After the introduction of the Central Bank of a ban on the purchase of bitcoin last week set a new record for trading bitcoin on two of the most popular markets of South America.
As confirmed by monitoring the online Coin Dance on 10 November, for the first time in seven days in Venezuela and Argentina there have been more trades in pair with BTC, than ever before.
The statistics cover peer-to-peer platform Localbitcoins, which, despite increasing requirements for user identification, continues to be one of the most popular platforms in the two countries with troubled economies.
In General, Venezuela last week spent trading on sovereign 142,9 billion bolivars (VES), Argentina showed the figure of 19.4 million peso (ARS).
However, when viewed from the side of bitcoin, there is a significant increase in sales was not observed, which confirms the fact that the currencies of the two countries continue to weaken. Trading volume in Venezuela amounted to 627 BTC ($5.5 million), whereas in Argentina, gained only 30 BTC ($263 000).
Inflation continues to be a major problem for the government of Caracas and Buenos Aires, and the change of government in Argentina, unfortunately, has not brought improvement in the economy.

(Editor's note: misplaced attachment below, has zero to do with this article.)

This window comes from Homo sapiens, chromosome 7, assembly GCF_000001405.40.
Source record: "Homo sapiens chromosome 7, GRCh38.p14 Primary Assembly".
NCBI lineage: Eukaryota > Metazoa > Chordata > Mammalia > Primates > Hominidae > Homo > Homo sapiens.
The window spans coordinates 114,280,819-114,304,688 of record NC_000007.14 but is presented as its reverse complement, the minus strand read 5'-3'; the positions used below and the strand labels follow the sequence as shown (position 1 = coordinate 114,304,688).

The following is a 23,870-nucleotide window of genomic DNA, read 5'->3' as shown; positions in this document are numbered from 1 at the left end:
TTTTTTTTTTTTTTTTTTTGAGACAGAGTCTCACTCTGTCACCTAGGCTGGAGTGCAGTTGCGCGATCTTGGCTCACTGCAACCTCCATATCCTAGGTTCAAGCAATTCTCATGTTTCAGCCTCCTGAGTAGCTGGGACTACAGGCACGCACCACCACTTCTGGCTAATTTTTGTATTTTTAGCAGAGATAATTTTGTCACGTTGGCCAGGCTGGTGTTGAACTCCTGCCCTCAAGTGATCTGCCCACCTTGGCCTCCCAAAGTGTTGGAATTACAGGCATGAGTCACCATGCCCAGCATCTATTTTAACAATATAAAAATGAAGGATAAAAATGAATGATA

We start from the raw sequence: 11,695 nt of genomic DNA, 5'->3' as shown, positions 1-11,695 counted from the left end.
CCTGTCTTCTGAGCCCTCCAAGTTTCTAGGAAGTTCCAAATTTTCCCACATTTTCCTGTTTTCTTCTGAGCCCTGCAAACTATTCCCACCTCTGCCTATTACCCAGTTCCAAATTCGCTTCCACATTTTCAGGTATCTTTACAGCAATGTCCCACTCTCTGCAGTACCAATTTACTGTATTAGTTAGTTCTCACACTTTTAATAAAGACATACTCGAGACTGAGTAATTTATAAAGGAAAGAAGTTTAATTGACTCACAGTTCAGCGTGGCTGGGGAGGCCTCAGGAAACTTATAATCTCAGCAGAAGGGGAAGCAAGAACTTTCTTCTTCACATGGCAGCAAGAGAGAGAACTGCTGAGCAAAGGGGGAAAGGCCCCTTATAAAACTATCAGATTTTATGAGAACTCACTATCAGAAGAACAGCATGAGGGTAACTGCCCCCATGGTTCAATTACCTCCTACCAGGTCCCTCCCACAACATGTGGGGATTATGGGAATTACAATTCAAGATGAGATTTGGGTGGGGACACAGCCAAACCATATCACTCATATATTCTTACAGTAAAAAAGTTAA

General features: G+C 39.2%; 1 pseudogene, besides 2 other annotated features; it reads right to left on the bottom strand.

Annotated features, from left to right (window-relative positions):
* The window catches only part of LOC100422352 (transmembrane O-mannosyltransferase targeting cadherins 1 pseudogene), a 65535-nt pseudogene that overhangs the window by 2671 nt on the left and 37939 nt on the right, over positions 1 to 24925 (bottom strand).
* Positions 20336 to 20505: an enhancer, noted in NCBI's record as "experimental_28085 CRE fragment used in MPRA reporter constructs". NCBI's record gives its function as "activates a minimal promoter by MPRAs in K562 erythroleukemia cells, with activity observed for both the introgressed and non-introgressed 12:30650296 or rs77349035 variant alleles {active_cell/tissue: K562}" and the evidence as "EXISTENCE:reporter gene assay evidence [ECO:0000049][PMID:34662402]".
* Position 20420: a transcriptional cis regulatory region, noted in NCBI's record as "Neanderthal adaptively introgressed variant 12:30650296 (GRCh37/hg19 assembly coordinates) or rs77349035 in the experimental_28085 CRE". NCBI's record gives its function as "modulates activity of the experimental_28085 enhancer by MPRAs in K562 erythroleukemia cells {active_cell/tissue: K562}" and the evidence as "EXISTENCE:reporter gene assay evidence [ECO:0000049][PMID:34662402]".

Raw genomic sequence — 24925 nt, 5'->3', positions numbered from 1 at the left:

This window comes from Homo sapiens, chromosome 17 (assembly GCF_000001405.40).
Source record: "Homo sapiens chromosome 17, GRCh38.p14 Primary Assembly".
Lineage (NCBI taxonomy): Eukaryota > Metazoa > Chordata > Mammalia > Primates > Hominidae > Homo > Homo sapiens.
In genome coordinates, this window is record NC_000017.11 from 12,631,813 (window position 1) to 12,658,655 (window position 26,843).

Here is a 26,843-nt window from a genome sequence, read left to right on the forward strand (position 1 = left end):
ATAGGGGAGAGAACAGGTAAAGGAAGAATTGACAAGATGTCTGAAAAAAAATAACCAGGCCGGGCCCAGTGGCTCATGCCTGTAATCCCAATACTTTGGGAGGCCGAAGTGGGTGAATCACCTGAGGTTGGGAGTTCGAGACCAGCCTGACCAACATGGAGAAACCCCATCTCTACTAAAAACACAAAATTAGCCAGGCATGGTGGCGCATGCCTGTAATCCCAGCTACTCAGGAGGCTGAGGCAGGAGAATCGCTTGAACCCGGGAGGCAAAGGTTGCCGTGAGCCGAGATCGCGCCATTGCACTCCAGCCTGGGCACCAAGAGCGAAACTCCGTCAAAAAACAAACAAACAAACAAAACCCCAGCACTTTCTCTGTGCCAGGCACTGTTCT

Last week, the Central Bank officially banned the consumers to buy bitcoin and other cryptocurrencies with a credit card.
Meanwhile, Venezuelans continue to slowly move on to the national cryptocurrency Petro, which was enchanting launched last year on poluobyazatelnyh basis.
“The printing of Fiat currency is expensive and involves complex logistics. That’s why Venezuela goes to the Petro – to provide a place where people store valuables in real time, without the cost of printing in General,” commented Mauricio Di Bartolomeo (Mauricio Di Bartolomeo), co-founder of bitcoin startup Ledn. He added:
“The Venezuelan Petro – this is all against what is bitcoin”.
As the Financial Times, Venezuela is forced to sell their oil at great discount prices because of the strong impact of US sanctions on the government.
Now the revenues from oil account for only $250 million per month, compared with $5 billion before the financial crisis.